I’m a serial offender. I love doing pranks on April Fool’s Day. This isn’t the first time I’ve pranked people at my work, and I suppose it won’t be the last.
One year, my GM called me in and asked me to do a special April Fool’s Day issue of the company newsletter. I put on the front page that we were relocating to Arkansas. I figured everyone would take one look, snort or possibly guffaw, and say:
“Yeah, right. Good one.”
Instead, people were calling their spouses, checking real estate listings, and looking up the performance of the local school district. I heard that someone wound up in tears.
That was when I realized that different professions have their own special style of humor, jokes that fly and jokes that don’t fly.
For instance, security guards like jokes about eating your lunch or helping themselves to a donut. Finance people are game for jokes in the classic question/answer format, especially if they involve numerals, like “What did zero say to eight?” Engineers like t-shirts on which the joke is a mathematical formula.
Not everyone is prepared for satire.
My most recent prank didn’t work out too well. I filked the Tom Lehrer song “We Will All Go Together When We Go,” changing the lyrics to be about COVID-19. “We Will All Cough Together When We Cough.” The very next day, unbeknownst to me, I contracted the virus. What I learned was: Do not taunt coronavirus.
This time, I thought, I’m new here. I haven’t had my first work anniversary yet. Either this will be a great way to make friends and make an impression with my dazzling leadership and presentation skills...
Or it will turn into a massive fireball and I’ll get written up and jeopardize my chances of ever getting a security clearance.
At least I can’t get deported. *shrug*
I took the liberty of inviting everyone in my subdivision to an event that I called the Emerging Topics Colloquium. I claimed that it was sponsored by the Amalgamated Cold Fusion Corporation, which people are already referring to as ACFC.
I figured that the invitation would speak for itself. I carefully avoided using the phrase “April Fool’s Day” at any point.
Then I hand-selected everyone I knew well enough to suppose that they 1. had a sense of humor, 2. would be willing to give a public presentation, and 3. could keep a straight face while spouting pure pseudoscience.
I told my boss. The first thing he said was “Be careful.”
It’s true, there’s a fine line between hosting a morale-boosting lunchtime event and being seen to be endorsing pseudoscience under the company name.
I didn’t ask anybody to vet their material in advance. For all I knew, each individual presentation would be its own special menace, from proselytizing for a cult, to advertising for multi-level-marketed “nutritional” “supplements,” to attacking a rival’s research.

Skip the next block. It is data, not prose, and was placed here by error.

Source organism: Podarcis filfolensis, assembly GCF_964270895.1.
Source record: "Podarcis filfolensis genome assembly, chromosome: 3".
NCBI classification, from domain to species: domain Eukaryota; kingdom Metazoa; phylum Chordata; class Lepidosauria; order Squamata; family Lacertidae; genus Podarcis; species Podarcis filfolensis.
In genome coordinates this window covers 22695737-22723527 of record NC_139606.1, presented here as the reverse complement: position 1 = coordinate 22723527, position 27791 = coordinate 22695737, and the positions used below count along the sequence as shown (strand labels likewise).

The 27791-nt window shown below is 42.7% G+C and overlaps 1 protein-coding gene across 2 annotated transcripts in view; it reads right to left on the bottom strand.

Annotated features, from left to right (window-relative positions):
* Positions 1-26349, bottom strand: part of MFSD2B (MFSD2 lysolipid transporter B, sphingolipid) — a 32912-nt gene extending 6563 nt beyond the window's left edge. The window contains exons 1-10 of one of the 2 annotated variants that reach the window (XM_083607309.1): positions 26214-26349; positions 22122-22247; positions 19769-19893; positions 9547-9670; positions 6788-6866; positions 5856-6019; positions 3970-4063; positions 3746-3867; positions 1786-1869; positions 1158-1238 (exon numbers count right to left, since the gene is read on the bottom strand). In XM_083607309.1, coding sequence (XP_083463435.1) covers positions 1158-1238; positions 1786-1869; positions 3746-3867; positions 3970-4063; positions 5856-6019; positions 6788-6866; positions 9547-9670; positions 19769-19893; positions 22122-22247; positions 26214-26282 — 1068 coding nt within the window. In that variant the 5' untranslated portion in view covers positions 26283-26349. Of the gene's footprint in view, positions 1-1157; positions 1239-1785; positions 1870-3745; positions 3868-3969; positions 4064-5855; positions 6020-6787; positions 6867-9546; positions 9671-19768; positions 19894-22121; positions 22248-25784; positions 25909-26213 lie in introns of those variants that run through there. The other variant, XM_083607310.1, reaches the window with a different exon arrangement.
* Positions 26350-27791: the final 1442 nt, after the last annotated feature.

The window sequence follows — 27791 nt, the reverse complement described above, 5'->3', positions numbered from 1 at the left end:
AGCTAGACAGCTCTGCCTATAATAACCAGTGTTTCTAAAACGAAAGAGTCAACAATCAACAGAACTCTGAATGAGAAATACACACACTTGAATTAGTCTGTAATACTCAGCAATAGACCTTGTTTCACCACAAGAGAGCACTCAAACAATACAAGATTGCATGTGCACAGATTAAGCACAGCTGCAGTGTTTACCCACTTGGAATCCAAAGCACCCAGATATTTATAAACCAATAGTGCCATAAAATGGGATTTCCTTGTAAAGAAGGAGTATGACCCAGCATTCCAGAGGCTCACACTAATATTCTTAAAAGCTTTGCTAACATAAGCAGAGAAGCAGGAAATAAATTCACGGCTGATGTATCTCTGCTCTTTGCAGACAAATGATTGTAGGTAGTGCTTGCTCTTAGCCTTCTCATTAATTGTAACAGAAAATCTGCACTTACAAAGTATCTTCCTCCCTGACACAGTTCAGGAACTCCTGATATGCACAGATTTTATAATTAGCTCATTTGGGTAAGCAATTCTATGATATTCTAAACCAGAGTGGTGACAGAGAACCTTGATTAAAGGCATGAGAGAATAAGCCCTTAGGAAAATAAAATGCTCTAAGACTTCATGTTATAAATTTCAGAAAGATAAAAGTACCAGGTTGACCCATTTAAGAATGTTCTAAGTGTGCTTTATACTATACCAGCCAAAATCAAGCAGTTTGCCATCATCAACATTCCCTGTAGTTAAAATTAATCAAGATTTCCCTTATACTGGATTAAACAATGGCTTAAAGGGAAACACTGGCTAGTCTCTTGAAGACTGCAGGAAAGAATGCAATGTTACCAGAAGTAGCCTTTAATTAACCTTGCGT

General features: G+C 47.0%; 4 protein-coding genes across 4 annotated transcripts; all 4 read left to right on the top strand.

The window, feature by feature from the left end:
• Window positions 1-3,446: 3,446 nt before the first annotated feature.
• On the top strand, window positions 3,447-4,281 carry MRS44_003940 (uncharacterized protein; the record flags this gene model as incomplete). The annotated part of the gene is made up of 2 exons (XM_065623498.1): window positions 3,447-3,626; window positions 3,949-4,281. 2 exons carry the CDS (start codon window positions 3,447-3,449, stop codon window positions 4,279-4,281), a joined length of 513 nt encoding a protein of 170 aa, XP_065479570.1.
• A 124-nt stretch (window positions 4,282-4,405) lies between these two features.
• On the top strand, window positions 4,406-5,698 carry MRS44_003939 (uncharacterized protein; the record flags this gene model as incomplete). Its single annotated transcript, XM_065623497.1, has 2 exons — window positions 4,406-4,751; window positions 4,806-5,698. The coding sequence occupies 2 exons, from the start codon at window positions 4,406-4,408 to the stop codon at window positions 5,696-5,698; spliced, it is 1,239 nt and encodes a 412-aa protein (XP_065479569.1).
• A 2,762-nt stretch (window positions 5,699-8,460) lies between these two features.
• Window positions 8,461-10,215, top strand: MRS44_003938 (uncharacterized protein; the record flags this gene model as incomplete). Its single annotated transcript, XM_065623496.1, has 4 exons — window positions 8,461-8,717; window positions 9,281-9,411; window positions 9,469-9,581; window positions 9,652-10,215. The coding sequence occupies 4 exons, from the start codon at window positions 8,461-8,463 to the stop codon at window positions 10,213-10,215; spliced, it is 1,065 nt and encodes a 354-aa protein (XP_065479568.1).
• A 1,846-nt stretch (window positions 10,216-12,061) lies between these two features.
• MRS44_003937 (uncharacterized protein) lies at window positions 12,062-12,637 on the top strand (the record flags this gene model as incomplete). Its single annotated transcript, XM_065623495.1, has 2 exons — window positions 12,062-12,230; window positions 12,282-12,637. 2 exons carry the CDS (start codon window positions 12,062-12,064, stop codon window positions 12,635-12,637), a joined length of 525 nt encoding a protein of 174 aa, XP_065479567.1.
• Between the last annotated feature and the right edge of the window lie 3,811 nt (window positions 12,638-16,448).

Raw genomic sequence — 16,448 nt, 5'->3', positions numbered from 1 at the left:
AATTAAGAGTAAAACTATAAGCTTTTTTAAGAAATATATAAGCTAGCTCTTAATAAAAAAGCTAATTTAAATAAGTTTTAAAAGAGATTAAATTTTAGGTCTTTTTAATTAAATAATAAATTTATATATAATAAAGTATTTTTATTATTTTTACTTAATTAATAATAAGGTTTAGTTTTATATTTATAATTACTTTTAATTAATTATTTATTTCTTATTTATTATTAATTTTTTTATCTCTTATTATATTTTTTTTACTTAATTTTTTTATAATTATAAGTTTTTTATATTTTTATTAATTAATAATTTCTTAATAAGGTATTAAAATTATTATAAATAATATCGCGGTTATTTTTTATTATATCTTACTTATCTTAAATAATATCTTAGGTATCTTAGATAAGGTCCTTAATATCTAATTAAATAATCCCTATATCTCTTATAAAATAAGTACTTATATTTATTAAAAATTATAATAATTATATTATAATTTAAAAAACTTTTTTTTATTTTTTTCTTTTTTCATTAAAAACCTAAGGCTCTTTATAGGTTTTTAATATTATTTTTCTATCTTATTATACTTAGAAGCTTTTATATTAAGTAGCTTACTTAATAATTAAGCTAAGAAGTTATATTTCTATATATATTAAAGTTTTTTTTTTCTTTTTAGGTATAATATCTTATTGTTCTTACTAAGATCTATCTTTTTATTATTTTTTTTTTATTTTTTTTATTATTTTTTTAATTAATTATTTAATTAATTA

There are some lessons here in a bunch of things. Comedy. Ideation. Social trust.
What I did was to leave the invitation as wide-open as possible.
I was thinking maybe you could do a 1-5 minute presentation. Can you talk about pseudoscience with a straight face?
I made some pretty good guesses. One of the people, someone I barely know, made several slides complete with animation. If this person ever asks me for a favor I will drop everything and make it happen.
A few people either turned down my pitch or begged off at the last minute, saying they were too busy. They all attended and I bet they’re kicking themselves now.
YOU COULD HAVE BEEN A LEGEND
Part of what differentiates a comedian from an average person is that we don’t think about ourselves, we think about how funny the idea is. Wait until you hear this one! The explosive laughter that will be generated is worth the price of personal emotional risk.
Laughter is like a magic spell. When people laugh, they bond. They’ve shared something that makes them feel like family. Perhaps better than family. The joke has the capacity to expand, including more people and more material.
In fact I guarantee that after my pseudoscience event, the people who attended are going to be cracking jokes about man-sized shrimp and the Bermuda Rhombus for weeks, possibly years.
Something else about my event is that it involved more than comedy. It was a demonstration of the ideation process. What these two disciplines have in common is the premise of YES, AND. Take one idea and build on it. All ideas welcome.
One of the best things about the colloquium was the Q&A between topics. Not only the presenters, but also the audience, were absolutely killing it in keeping a straight face. Meanwhile the chat was lit up and emoticons occasionally floated into view, laughing faces and applause hands.
Another great thing was that almost by magic, some of the presentations referred to one another. We had two separate ‘Flat Earth’ illustrations, for instance. Since this was the inaugural event, it can be anticipated that next year’s topics will hark back to some of these inside jokes.
For of course there’s going to be a next year. My fondest hope is that this event will continue to expand in scale, perhaps one day incorporating props and costumes.
Even better, what if one of the pseudoscience ideas actually sparked a legit idea in someone? What if one of these ridiculous fake inventions transmogrified into a real one? What if some patents came out of all this?
I could see my silly little idea turning into something quite funny, an industry-wide invitational where perhaps some of the brightest minds in engineering and aerospace competed to crack each other up.
Here I am at the center of it all, blundering buffoon, willing to risk it all for a prank and a good laugh. That’s how I prank myself time after time.
I've been working with chronic disorganization, squalor, and hoarding for over 20 years. I'm also a marathon runner who was diagnosed with fibromyalgia and thyroid disease 17 years ago.
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